Louise Katzovitz was not interested in fashion trends growing up. Katzovitz preferred to wear off-kilter clothes that were not like what she saw on her peers. When she was young, she remembers her first encounter with statement-making pieces. It was in the early 2000s. She wore a Betsey John bubble skirt dress that made her “look like cupcakes” to her homecoming. Katzovitz’s personal style has since evolved – she now prefers to wear minimal pieces and the occasional girly dress – but her affinity for larger-than-life fashion continues.
While Katzovitz now showcases her creations to thousands of followers on TikTok, Instagram, and YouTube, she never envisioned herself as a “designer.” Katzovitz grew up in math and geometry, which is where she shined brightest. In college, she majored in mechanical engineering. But her love for avant-garde fashion stayed with her, “like a bug in the back of my mind.” So while studying at Northeastern University, Katzovitz also enrolled in a certificate program at the Massachusetts College of Art and Design, where she took classes in fashion, design, and sustainability.
After graduating from college, she was a full-time mechanical engineering worker in Boston. She also dabbled in fashion design projects. She was inspired to combine the two professions: “I wasn’t finding the right job that combined them, so it was like, ‘I’m going to start making things in the world that I want to see.'” Katzovitz, who is now a freelance mechanical engineer in San Francisco, began thinking about the possibilities. She started a .YouTube channel where she documented projects that ranged from a fire-lit cape, to 3D-printed breastplates. Since then, she has also joined .TikTok where some of her videos are viewed more than 500,000 times.
Katzovitz uses engineering and science to create unique inventions that surpass anything on the market. Imagine a corset that can be self-laced and clothing 3D-printed to change color.
Katzovitz draws inspiration from fashion runways and film for her amazing creations. She reimagined the Schiaparelli Spring 2021 couture gown in April. But rather than creating cut-outs with embellishments that are tooth-shaped, Katzovitz used Hungry Hungry hippos pieces. In September, Katzovitz mimicked a dress from a scene in Cruella, where Emma Stone’s white cape is dissolved by flames, revealing a red dress underneath. Katzovitz did not actually set herself ablaze, but she made a mini cape from flash paper. It was made out of a mixture of cotton fabric and sulfuric acid. She says, “I love transformations in movies and I am the kind of person who gasps at them for actual.” “Transforming clothes is how I do it in real life.”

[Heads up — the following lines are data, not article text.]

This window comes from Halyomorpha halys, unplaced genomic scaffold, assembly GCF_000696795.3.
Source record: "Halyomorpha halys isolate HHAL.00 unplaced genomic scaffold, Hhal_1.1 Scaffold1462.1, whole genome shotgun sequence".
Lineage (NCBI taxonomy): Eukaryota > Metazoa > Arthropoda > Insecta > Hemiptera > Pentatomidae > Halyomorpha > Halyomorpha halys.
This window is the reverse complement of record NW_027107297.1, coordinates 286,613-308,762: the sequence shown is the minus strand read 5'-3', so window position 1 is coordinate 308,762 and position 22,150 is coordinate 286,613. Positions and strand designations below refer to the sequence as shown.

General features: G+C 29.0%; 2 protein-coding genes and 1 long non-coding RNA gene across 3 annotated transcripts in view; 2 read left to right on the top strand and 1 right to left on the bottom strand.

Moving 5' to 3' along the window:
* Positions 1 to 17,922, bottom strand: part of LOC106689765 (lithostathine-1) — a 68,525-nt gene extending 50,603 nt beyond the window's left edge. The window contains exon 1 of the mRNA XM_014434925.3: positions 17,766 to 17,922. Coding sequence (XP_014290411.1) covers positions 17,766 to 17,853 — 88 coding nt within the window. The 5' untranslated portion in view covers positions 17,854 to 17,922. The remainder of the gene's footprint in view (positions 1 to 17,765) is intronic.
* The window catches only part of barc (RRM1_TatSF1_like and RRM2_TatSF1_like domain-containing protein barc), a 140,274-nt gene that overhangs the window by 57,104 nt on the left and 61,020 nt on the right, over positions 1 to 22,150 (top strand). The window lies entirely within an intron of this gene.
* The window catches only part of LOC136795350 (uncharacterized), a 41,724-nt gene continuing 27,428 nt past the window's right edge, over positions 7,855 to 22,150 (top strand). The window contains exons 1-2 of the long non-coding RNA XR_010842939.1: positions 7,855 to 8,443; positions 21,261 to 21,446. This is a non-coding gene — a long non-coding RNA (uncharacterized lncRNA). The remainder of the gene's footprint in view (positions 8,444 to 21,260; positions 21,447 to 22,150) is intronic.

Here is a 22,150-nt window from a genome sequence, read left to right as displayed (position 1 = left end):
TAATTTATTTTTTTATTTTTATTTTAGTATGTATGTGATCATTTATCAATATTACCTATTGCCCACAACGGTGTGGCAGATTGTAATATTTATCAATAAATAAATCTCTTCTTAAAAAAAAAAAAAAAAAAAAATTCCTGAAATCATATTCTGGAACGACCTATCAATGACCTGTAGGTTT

Katzovitz’s work forms part of a wider revolution that is taking place as a result fashion and STEM fields merging. See: MIT’s Media Lab researcher Neri Oxman, as well as textile experts like Mark Liu, who have pioneered projects like a self-growing silk structure and zero-waste pattern making, respectively. Fashion designers such as Zac Posen and Iris Van Herpen, a favourite of Katzovitz, have advocated for the integration of fashion and technology using techniques such as 3D printing and electromagnetic weaving. These are not only visually stunning, but they also make fashion look more modern. The benefits of combining fashion and technology have been more than just aesthetic. They are also beneficial for the future sustainability of the garment industry. Science has made it possible for the fashion industry to access biodegradable fabrics as well as cruelty-free alternatives such as mushroom “leather.”
After Katzovitz revealed that she had created a self-laced corset to allow her to wear her favorite bustier, without having to lace it by hand, the idea for this project came up. For people with disabilities, people started to share their thoughts on Katzovitz’s Instagram posts. She says, “That’s been an amazing thing that I discovered by sharing my work.” “People are reaching me to give their opinions on certain revisions.” After months of testing micromotors and looking at other innovations like Nike’s selflacing sneakers, which were sold through its “Adapt”, line in 2016, she recently completed the self-laced corset. She says, “We must keep thinking about how to bring [this type of technology] to people and help them.”
Katzovitz will next be working on a commission to create Michael Jackson’s red jacket in “Thriller”. She’ll transform it with LED lights that are inspired by a similar look from the singer’s “Victory Tour.” She says, “I’m really excited as this jacket was made almost 40 years ago. It’s amazing to see how much technology we have for LEDs and batteries.”
Katzovitz documents her projects in hopes of sharing insight into how science can be used to help fashion industry grow. While it might seem like technology like this is only for fashion shows and costumes for film, Katzovitz wants to make them more accessible for everyone who wants fashion to be better for them, both visually as well as functionally. She says, “I believe people are becoming more deliberate about design and what they purchase, so hopefully clothes will become what people actually want and need.”